Wednesday, November 16, 2016

The Gruesome Secret of Our Ash Tree

Our European Ash (Fraxinus excelsior)        © 2016    by Victor Sullivan.

A fine old tree stands proudly at the east end of our garden, just as it did when my wife and I bought the derelict property in 1970. The large, overgrown plot with its mature Sycamores, Elms and Laurels, had been neglected for decades and it was some months before we cleared an access path and finally touched the massive trunk of our Ash tree. Its present girth is 3.35 Metres. (11 feet). 

We had been advised that this particular tree was the subject of a Preservation Order, a matter of little interest to us at the time, as we had no intention of felling it for firewood. We set about repairing the house that had been built around 1904 and in the course of our repairs we discovered that a small section, we called it the scullery, had once been part of an earlier structure on the same site. From old maps in Cork City Library we learned that our acquisition had replaced a row of three cottages, constructed for Prison Warders employed at the nearby, disused and derelict prison, Cork City Gaol.

During summer, the view of the old prison from my bedroom window is obscured by our Ash tree's dense foliage but in winter, through its bleak, barren, lower branches, the gloomy main gate-house of Cork City Gaol is clearly visible. The gate-house was designed to be, not only the main entrance to the prison, it was also an execution facility that incorporated a cell for the condemned, with twin beds, one above the other. It also had a tiny chapel where the wretched condemned prisoner could receive the Last Rites of the Church. The spot immediately in front of the main door is the precise location where numerous public executions took place between 1827 and 1865. 

Such public events were a popular source of free entertainment and attracted large crowds of enthusiastic onlookers. Some mothers are said to have brought their children to witness the formalities and thus be memorably warned that a similar fate could await them if they were disobedient or misbehaved. Placing bets on how many kicks the victim might achieve before expiring was another common practice at these well-attended events. 

The date and time of each execution was advertised and it was wise to arrive early in order to be assured of a good position for a clear view of the Hangman's performance. Not everyone wished to be 'up too close' to the Hangman, some preferring a more distant over-view of all the onlookers and the focus of their attention in front of the prison's main door.

One execution enthusiast was a very small man of considerable athletic dexterity and a grim determination to see everything. Doney loved executions and he boasted that he had never missed one. His limited height meant that he could only see the details of the Hangman's skill from the front row of the dense crowd but  that was uncomfortably too close to the Gallows, the Rope and the Condemned. If Doney moved further back among the gaping crowd he would have seen only the backs of the people directly in front of him.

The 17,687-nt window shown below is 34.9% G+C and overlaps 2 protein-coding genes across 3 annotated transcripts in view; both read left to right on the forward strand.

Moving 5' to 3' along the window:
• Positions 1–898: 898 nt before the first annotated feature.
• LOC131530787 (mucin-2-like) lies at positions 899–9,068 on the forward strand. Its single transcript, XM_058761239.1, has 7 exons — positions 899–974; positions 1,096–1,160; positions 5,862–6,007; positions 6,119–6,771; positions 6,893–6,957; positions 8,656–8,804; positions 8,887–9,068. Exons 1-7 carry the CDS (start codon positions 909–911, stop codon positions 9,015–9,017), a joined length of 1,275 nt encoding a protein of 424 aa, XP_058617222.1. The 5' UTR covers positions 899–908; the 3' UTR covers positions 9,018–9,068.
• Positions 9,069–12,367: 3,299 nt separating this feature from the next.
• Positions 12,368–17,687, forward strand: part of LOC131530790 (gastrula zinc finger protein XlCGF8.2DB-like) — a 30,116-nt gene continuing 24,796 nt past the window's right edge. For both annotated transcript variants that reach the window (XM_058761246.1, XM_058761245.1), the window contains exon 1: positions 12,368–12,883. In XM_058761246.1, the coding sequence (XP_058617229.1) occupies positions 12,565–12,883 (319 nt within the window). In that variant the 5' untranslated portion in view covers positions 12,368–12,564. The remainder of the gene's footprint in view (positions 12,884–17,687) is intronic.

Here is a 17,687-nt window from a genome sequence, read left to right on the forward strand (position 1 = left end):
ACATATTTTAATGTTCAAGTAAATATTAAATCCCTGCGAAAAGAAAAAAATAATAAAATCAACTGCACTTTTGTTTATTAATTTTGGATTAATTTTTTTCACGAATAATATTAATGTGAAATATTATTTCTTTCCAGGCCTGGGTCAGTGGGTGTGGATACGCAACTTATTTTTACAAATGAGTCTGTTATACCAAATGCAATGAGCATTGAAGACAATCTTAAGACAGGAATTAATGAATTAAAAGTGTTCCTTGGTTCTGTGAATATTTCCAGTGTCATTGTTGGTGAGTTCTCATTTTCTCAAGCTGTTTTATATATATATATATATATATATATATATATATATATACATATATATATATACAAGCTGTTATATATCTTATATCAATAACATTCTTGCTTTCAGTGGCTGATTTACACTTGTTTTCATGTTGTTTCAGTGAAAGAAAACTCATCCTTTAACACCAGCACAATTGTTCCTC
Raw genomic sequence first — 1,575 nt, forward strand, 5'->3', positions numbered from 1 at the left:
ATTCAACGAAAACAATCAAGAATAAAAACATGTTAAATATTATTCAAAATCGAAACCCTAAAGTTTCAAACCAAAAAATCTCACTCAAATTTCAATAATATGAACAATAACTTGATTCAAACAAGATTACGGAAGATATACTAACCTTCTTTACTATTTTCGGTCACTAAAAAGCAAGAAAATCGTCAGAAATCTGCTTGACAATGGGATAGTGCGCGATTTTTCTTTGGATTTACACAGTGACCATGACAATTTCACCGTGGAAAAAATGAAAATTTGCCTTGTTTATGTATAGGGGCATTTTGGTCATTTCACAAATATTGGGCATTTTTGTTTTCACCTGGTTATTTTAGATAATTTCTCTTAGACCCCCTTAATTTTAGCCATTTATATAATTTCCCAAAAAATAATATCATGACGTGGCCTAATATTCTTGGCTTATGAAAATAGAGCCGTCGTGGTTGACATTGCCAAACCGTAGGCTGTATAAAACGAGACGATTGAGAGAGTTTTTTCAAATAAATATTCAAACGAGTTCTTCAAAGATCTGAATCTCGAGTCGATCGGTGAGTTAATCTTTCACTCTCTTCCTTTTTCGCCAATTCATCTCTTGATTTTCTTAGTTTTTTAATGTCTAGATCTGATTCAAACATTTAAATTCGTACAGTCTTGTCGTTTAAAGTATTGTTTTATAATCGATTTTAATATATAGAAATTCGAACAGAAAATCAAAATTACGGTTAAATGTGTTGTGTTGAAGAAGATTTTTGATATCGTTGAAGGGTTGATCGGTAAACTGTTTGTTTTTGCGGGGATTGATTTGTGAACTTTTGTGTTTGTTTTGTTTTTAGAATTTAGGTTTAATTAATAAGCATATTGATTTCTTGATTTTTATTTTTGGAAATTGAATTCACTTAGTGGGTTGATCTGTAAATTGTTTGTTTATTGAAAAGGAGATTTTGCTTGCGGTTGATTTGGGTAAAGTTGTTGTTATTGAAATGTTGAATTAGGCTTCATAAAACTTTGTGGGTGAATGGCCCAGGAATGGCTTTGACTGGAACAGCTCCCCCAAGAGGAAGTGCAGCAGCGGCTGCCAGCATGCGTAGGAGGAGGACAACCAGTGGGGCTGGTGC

To solve the problem, Doney claimed personal viewing rights on what he considered to be the best position for execution observations, high in the branches of his Ash tree, which, in those days, was the only tree growing in the immediate area. It stood a comfortable eighty yards to the south-west of the Gallows. Doney climbed higher and higher until he reached the topmost branches of his Ash tree, while less agile followers struggled to secure a position on the lower branches.  As some very ancient wounds on the trunk of the tree suggest, far too many people climbed onto the lower branches, snapping them off, hence the tell-tale scars on the now aged trunk.

It is said that 'All good things must come to an end,' and so it was with the public Executions. The 'Respectable Residents' who lived near the Prison raised an objection to the City Authorities, complaining, not about the executions in public, but about the low class of people such spectacles attracted into the area. Their complaint was eventually taken seriously and, in 1865, the last public execution took place outside the main door of the Cork City Gaol. Thereafter, executions were carried out inside the high walls of the prison, hidden from public view, the 'Respectable Residents' who lived nearby were no longer bothered by unsavory crowds of gapers and Doney never again had reason to climb into his observation perch that still grows magnificently at the end of our garden.  

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